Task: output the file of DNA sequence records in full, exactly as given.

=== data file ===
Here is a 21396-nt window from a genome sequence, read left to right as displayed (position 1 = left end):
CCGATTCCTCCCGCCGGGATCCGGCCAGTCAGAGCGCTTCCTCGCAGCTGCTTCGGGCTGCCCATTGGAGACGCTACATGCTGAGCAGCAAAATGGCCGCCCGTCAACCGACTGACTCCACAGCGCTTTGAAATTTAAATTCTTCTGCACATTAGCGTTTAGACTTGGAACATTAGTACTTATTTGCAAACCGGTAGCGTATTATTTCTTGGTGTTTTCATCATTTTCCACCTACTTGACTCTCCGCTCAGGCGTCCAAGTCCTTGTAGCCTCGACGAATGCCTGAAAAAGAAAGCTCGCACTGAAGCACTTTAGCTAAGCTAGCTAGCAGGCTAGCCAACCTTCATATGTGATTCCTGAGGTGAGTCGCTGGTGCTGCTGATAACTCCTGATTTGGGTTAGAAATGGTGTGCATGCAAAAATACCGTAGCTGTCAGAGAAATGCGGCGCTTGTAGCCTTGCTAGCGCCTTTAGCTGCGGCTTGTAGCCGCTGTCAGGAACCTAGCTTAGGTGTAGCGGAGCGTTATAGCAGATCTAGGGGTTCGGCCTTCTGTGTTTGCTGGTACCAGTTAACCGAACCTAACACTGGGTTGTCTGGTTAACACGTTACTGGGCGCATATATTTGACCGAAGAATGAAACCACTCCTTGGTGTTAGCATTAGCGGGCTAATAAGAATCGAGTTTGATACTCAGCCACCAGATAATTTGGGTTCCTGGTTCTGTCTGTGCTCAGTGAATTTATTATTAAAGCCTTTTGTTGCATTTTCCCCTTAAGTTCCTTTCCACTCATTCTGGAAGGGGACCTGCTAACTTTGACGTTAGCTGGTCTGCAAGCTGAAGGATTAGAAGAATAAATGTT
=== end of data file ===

Here is a 21396-nt window from a genome sequence, read left to right as displayed (position 1 = left end):
CCGATTCCTCCCGCCGGGATCCGGCCAGTCAGAGCGCTTCCTCGCAGCTGCTTCGGGCTGCCCATTGGAGACGCTACATGCTGAGCAGCAAAATGGCCGCCCGTCAACCGACTGACTCCACAGCGCTTTGAAATTTAAATTCTTCTGCACATTAGCGTTTAGACTTGGAACATTAGTACTTATTTGCAAACCGGTAGCGTATTATTTCTTGGTGTTTTCATCATTTTCCACCTACTTGACTCTCCGCTCAGGCGTCCAAGTCCTTGTAGCCTCGACGAATGCCTGAAAAAGAAAGCTCGCACTGAAGCACTTTAGCTAAGCTAGCTAGCAGGCTAGCCAACCTTCATATGTGATTCCTGAGGTGAGTCGCTGGTGCTGCTGATAACTCCTGATTTGGGTTAGAAATGGTGTGCATGCAAAAATACCGTAGCTGTCAGAGAAATGCGGCGCTTGTAGCCTTGCTAGCGCCTTTAGCTGCGGCTTGTAGCCGCTGTCAGGAACCTAGCTTAGGTGTAGCGGAGCGTTATAGCAGATCTAGGGGTTCGGCCTTCTGTGTTTGCTGGTACCAGTTAACCGAACCTAACACTGGGTTGTCTGGTTAACACGTTACTGGGCGCATATATTTGACCGAAGAATGAAACCACTCCTTGGTGTTAGCATTAGCGGGCTAATAAGAATCGAGTTTGATACTCAGCCACCAGATAATTTGGGTTCCTGGTTCTGTCTGTGCTCAGTGAATTTATTATTAAAGCCTTTTGTTGCATTTTCCCCTTAAGTTCCTTTCCACTCATTCTGGAAGGGGACCTGCTAACTTTGACGTTAGCTGGTCTGCAAGCTGAAGGATTAGAAGAATAAATGTT